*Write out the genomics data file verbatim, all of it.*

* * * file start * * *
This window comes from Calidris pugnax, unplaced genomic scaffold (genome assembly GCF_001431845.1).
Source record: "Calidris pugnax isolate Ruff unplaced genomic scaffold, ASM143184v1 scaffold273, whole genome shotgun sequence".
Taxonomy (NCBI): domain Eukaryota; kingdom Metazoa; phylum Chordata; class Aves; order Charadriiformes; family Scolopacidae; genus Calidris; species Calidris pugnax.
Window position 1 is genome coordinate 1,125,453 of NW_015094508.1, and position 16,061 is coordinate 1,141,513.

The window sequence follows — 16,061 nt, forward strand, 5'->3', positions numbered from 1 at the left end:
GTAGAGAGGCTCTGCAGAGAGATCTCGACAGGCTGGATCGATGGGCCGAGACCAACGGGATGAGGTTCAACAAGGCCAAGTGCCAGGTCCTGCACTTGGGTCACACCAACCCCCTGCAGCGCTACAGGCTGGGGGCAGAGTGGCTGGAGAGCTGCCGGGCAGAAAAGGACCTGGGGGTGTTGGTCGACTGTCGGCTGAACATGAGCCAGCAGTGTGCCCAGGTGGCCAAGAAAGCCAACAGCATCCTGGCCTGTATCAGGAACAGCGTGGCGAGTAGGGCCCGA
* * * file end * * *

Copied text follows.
This window comes from Calidris pugnax, unplaced genomic scaffold (genome assembly GCF_001431845.1).
Source record: "Calidris pugnax isolate Ruff unplaced genomic scaffold, ASM143184v1 scaffold273, whole genome shotgun sequence".
Taxonomy (NCBI): domain Eukaryota; kingdom Metazoa; phylum Chordata; class Aves; order Charadriiformes; family Scolopacidae; genus Calidris; species Calidris pugnax.
Window position 1 is genome coordinate 1,125,453 of NW_015094508.1, and position 16,061 is coordinate 1,141,513.

The window sequence follows — 16,061 nt, forward strand, 5'->3', positions numbered from 1 at the left end:
GTAGAGAGGCTCTGCAGAGAGATCTCGACAGGCTGGATCGATGGGCCGAGACCAACGGGATGAGGTTCAACAAGGCCAAGTGCCAGGTCCTGCACTTGGGTCACACCAACCCCCTGCAGCGCTACAGGCTGGGGGCAGAGTGGCTGGAGAGCTGCCGGGCAGAAAAGGACCTGGGGGTGTTGGTCGACTGTCGGCTGAACATGAGCCAGCAGTGTGCCCAGGTGGCCAAGAAAGCCAACAGCATCCTGGCCTGTATCAGGAACAGCGTGGCGAGTAGGGCCCGA